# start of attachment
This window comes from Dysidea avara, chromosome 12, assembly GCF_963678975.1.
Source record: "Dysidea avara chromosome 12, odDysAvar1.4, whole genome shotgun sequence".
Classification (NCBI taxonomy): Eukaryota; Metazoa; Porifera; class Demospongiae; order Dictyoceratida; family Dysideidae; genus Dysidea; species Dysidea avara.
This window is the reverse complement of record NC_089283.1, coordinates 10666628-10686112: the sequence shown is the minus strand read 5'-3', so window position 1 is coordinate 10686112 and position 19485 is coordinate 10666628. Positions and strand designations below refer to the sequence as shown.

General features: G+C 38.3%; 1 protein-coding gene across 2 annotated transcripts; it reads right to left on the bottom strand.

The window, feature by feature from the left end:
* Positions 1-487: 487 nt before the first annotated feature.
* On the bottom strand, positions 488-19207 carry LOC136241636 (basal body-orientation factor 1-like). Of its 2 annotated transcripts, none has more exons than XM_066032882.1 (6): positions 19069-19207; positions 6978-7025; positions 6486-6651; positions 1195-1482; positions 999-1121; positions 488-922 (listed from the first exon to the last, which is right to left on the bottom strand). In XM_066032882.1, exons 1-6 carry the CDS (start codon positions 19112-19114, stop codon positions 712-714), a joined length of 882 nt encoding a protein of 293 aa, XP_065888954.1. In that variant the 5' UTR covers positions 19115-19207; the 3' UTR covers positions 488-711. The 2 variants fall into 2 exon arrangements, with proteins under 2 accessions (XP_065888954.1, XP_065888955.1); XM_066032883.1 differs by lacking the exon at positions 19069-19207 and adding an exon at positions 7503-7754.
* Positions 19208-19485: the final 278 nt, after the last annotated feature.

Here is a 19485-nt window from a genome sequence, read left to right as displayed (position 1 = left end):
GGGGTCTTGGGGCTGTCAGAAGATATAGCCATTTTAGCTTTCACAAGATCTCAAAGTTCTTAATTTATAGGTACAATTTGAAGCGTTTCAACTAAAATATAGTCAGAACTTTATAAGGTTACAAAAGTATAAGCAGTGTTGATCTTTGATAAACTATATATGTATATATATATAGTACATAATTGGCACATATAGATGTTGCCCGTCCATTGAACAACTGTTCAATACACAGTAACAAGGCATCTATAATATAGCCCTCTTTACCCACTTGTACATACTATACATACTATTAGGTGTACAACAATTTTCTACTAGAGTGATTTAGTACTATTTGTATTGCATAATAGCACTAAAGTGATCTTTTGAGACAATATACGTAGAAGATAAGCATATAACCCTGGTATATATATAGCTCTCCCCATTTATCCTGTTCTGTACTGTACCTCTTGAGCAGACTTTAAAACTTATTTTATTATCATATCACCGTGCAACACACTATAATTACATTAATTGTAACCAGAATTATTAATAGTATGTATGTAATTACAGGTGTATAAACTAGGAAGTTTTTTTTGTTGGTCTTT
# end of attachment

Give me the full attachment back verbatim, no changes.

This window comes from Dysidea avara, chromosome 12, assembly GCF_963678975.1.
Source record: "Dysidea avara chromosome 12, odDysAvar1.4, whole genome shotgun sequence".
Classification (NCBI taxonomy): Eukaryota; Metazoa; Porifera; class Demospongiae; order Dictyoceratida; family Dysideidae; genus Dysidea; species Dysidea avara.
This window is the reverse complement of record NC_089283.1, coordinates 10666628-10686112: the sequence shown is the minus strand read 5'-3', so window position 1 is coordinate 10686112 and position 19485 is coordinate 10666628. Positions and strand designations below refer to the sequence as shown.

General features: G+C 38.3%; 1 protein-coding gene across 2 annotated transcripts; it reads right to left on the bottom strand.

The window, feature by feature from the left end:
* Positions 1-487: 487 nt before the first annotated feature.
* On the bottom strand, positions 488-19207 carry LOC136241636 (basal body-orientation factor 1-like). Of its 2 annotated transcripts, none has more exons than XM_066032882.1 (6): positions 19069-19207; positions 6978-7025; positions 6486-6651; positions 1195-1482; positions 999-1121; positions 488-922 (listed from the first exon to the last, which is right to left on the bottom strand). In XM_066032882.1, exons 1-6 carry the CDS (start codon positions 19112-19114, stop codon positions 712-714), a joined length of 882 nt encoding a protein of 293 aa, XP_065888954.1. In that variant the 5' UTR covers positions 19115-19207; the 3' UTR covers positions 488-711. The 2 variants fall into 2 exon arrangements, with proteins under 2 accessions (XP_065888954.1, XP_065888955.1); XM_066032883.1 differs by lacking the exon at positions 19069-19207 and adding an exon at positions 7503-7754.
* Positions 19208-19485: the final 278 nt, after the last annotated feature.

Here is a 19485-nt window from a genome sequence, read left to right as displayed (position 1 = left end):
GGGGTCTTGGGGCTGTCAGAAGATATAGCCATTTTAGCTTTCACAAGATCTCAAAGTTCTTAATTTATAGGTACAATTTGAAGCGTTTCAACTAAAATATAGTCAGAACTTTATAAGGTTACAAAAGTATAAGCAGTGTTGATCTTTGATAAACTATATATGTATATATATATAGTACATAATTGGCACATATAGATGTTGCCCGTCCATTGAACAACTGTTCAATACACAGTAACAAGGCATCTATAATATAGCCCTCTTTACCCACTTGTACATACTATACATACTATTAGGTGTACAACAATTTTCTACTAGAGTGATTTAGTACTATTTGTATTGCATAATAGCACTAAAGTGATCTTTTGAGACAATATACGTAGAAGATAAGCATATAACCCTGGTATATATATAGCTCTCCCCATTTATCCTGTTCTGTACTGTACCTCTTGAGCAGACTTTAAAACTTATTTTATTATCATATCACCGTGCAACACACTATAATTACATTAATTGTAACCAGAATTATTAATAGTATGTATGTAATTACAGGTGTATAAACTAGGAAGTTTTTTTTGTTGGTCTTT